Income and gender, too, play a role in one's attitude about money. Higher income Anglo-American women, for example, feel increased autonomy and independence. Indeed, many Anglo women with higher incomes often keep personal accounts that are limited to their access only. Marc and Vicki, Virginia Beach, Va., have been married for more than a dozen years. They keep some funds separate, and commingle others.
The rule is not to talk about money with people who have much more or much less than you.
--Katherine Whitehorn, British writer
While Westerners often are seen as individualistic and materialistic, that phenomenon may be spreading as the economy becomes more global. Pablo DeFilippi came to the U.S. in 1990 from Chile at age 22. When he returns to Santiago now, he sees a changing culture. "Western-type consumption is more common in Chile now," DeFilippi says. "Attitudes toward debt are generational," he says. His father, a teacher and farmer who came to the U.S. in the 1970s always pays cash, while the son accepts debt as a fact of life.
DeFilippi, who works for the National Federation of Community Development Credit Unions in New York and once managed a credit union on the lower east side of Manhattan, says collectivism is often a necessity in cultures where government support is lacking. "People had to find their own [financial] solution," he says, "that's why they collaborated." Collaboration often is environmental, he notes, because "people with no access to credit are forced to pool their resources."
Attitudes about money are often complex. In India, money is both an essential part of one's life and a potential obstacle to salvation. "The symbols attached to money (in India) are the products of the life state, life aim, and social role," according to an article by Mohan Dutta-Bergman of Purdue University, West Lafayette, Ind.
Money holds different meanings at different life stages in Indian culture--it's used to build material prosperity, enhance familial relationships, do one's duties in life, and attain salvation or 'complete freedom.' In other words, the meaning of money changes depending on one's life stages. In fact, some people from India see Americans as impoverished because money is not used to promote spirituality.
In Muslim countries the charging of interest (riba) is considered usury.
In England, the practicality of needing and using money clashes with the guilt associated with having money and wealth. In some cultures, money, it seems, provides a constant struggle between good and evil.
The notion that wealth is evil is shared across some cultures. In China and Taiwan, for example, wealth sometimes is seen as an evil that can destroy families, interfere with serious thinking, and even promote superficiality.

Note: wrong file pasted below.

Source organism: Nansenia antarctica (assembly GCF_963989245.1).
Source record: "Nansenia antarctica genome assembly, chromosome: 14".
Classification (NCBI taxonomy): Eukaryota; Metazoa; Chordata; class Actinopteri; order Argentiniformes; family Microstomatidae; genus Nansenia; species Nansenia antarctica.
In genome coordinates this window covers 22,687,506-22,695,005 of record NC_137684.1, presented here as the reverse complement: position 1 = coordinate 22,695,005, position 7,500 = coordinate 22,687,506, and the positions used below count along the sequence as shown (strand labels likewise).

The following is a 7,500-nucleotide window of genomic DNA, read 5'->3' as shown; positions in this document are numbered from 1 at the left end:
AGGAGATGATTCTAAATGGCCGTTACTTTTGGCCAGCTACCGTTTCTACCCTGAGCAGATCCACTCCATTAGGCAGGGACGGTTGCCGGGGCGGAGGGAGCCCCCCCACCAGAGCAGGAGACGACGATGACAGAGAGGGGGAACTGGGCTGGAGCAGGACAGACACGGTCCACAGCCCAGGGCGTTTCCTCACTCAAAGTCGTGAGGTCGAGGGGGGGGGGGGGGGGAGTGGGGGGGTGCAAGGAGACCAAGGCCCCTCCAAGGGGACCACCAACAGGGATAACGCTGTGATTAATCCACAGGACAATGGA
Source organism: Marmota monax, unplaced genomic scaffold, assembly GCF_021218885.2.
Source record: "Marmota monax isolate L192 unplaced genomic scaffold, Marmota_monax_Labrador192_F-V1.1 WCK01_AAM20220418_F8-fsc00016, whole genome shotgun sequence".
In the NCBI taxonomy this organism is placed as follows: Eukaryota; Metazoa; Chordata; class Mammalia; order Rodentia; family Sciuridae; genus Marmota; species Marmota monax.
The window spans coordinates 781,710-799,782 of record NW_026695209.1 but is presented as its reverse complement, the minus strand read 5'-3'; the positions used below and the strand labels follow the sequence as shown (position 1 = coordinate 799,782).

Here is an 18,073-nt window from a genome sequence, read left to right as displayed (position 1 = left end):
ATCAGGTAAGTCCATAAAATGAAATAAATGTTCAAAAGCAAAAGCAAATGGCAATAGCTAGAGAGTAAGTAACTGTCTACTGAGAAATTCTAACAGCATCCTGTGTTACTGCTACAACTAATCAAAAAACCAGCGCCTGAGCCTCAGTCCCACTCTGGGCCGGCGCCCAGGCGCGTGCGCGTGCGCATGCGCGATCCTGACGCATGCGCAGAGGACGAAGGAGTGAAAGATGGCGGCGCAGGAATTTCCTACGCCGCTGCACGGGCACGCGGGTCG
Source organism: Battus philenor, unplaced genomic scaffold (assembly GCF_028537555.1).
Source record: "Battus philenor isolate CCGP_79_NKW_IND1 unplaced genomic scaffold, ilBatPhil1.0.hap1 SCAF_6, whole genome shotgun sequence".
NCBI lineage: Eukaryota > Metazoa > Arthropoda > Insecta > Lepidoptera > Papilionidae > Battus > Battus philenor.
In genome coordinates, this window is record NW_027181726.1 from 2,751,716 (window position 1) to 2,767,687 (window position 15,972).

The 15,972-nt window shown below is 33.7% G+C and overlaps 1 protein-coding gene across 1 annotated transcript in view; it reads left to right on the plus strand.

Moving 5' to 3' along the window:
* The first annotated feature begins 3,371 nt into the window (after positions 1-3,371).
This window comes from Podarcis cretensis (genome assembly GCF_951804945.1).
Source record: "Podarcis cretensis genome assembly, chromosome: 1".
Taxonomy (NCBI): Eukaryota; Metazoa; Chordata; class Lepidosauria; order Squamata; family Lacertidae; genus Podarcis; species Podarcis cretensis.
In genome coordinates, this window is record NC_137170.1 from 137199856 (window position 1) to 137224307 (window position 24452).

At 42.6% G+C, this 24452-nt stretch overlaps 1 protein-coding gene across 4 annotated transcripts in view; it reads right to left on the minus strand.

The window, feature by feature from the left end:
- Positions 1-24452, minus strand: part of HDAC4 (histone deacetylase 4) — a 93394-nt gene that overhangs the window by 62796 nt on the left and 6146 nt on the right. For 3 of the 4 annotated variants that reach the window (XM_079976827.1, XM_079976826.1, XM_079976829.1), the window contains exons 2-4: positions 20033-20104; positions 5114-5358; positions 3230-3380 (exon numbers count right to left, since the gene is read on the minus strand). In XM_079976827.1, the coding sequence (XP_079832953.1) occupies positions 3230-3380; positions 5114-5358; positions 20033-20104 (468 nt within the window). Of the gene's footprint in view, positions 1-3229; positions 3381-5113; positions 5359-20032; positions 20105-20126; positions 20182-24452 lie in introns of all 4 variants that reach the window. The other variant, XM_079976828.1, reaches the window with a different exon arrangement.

"I don't know about that," notes Pete Crear, head of the World Council of Credit Unions in Madison, Wis., a global trade association that promotes establishment of credit unions and cooperative ideals--like thrift. Crear has traveled extensively and notes with a laugh, "What I do know is everywhere I go, people of just about any race, color, or creed want to know how to borrow money."
Indeed, money has many different meanings to different people. Deborah Price, a California author and financial instructor, recently established a money coaching institute in South Africa. To Price, the attitudes about money there show up in security issues. "Black South Africans feel so much more secure [in their attitudes about money] because money is not the only medium of exchange that they understand ... whereas that's all Americans understand."
In Muslim countries the charging of interest (riba) is considered usury, and doing business with companies that have a significant portion of income from interest is prohibited. Charging interest is considered an injustice and exploitative.
That attitude was shared by Christians at one time, notes Connie Kilmark, Kilmark & Associates, Madison, Wis., a money adviser. "Charging interest and profiting at the expense of the poor was seen as oppressive and exploitative," she notes before opining that payday lenders and legislators could learn a thing or two from that biblical reference.
Of course, today's world economy means that getting rid of interest income is next to impossible. Muslims use fees as acceptable alternatives. And some Muslim scholars have set a threshold for the percentage of revenue that can earn interest income. Companies that earn too much interest can give back excess interest income to the poor and needy or to a public charity.
Consumerism is the addiction of our time.
In many cultures, money is not an end in itself, but a means to achieve higher values. If it is earned, invested, and spent appropriately, it will reward an individual or a family.
Of course, there are no simple answers to understanding our feelings and beliefs about money. Analyzing your money attitudes, your earning and spending habits, and your money values can be useful.
Price is more succinct in her analysis: Real change won't take place until Americans (and couples) can speak honestly about money and can address the issue of insatiable consumerism.